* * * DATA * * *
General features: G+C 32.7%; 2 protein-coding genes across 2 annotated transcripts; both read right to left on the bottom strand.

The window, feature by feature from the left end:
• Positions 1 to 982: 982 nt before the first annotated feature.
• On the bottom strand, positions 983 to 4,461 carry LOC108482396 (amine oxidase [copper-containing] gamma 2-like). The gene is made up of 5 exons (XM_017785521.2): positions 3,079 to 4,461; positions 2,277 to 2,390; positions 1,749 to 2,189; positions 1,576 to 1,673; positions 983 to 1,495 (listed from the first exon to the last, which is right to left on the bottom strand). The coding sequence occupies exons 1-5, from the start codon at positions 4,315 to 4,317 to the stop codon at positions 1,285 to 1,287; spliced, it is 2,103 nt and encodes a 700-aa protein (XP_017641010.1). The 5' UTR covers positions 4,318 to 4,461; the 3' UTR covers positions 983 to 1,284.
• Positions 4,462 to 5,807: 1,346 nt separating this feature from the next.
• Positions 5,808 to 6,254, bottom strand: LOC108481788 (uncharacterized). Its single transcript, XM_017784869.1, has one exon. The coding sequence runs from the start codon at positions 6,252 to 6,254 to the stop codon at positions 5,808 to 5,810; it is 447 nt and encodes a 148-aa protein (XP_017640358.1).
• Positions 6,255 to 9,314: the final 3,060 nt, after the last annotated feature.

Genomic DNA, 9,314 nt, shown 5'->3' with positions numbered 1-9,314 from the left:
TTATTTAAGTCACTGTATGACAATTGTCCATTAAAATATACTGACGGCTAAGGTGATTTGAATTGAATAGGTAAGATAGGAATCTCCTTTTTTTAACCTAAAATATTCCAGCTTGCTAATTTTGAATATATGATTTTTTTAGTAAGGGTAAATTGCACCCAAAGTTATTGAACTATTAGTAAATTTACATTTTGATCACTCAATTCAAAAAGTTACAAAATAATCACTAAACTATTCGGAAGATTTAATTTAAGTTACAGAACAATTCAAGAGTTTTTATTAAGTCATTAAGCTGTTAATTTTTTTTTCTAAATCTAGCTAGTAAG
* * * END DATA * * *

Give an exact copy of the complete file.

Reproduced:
General features: G+C 32.7%; 2 protein-coding genes across 2 annotated transcripts; both read right to left on the bottom strand.

The window, feature by feature from the left end:
• Positions 1 to 982: 982 nt before the first annotated feature.
• On the bottom strand, positions 983 to 4,461 carry LOC108482396 (amine oxidase [copper-containing] gamma 2-like). The gene is made up of 5 exons (XM_017785521.2): positions 3,079 to 4,461; positions 2,277 to 2,390; positions 1,749 to 2,189; positions 1,576 to 1,673; positions 983 to 1,495 (listed from the first exon to the last, which is right to left on the bottom strand). The coding sequence occupies exons 1-5, from the start codon at positions 4,315 to 4,317 to the stop codon at positions 1,285 to 1,287; spliced, it is 2,103 nt and encodes a 700-aa protein (XP_017641010.1). The 5' UTR covers positions 4,318 to 4,461; the 3' UTR covers positions 983 to 1,284.
• Positions 4,462 to 5,807: 1,346 nt separating this feature from the next.
• Positions 5,808 to 6,254, bottom strand: LOC108481788 (uncharacterized). Its single transcript, XM_017784869.1, has one exon. The coding sequence runs from the start codon at positions 6,252 to 6,254 to the stop codon at positions 5,808 to 5,810; it is 447 nt and encodes a 148-aa protein (XP_017640358.1).
• Positions 6,255 to 9,314: the final 3,060 nt, after the last annotated feature.

Genomic DNA, 9,314 nt, shown 5'->3' with positions numbered 1-9,314 from the left:
TTATTTAAGTCACTGTATGACAATTGTCCATTAAAATATACTGACGGCTAAGGTGATTTGAATTGAATAGGTAAGATAGGAATCTCCTTTTTTTAACCTAAAATATTCCAGCTTGCTAATTTTGAATATATGATTTTTTTAGTAAGGGTAAATTGCACCCAAAGTTATTGAACTATTAGTAAATTTACATTTTGATCACTCAATTCAAAAAGTTACAAAATAATCACTAAACTATTCGGAAGATTTAATTTAAGTTACAGAACAATTCAAGAGTTTTTATTAAGTCATTAAGCTGTTAATTTTTTTTTCTAAATCTAGCTAGTAAG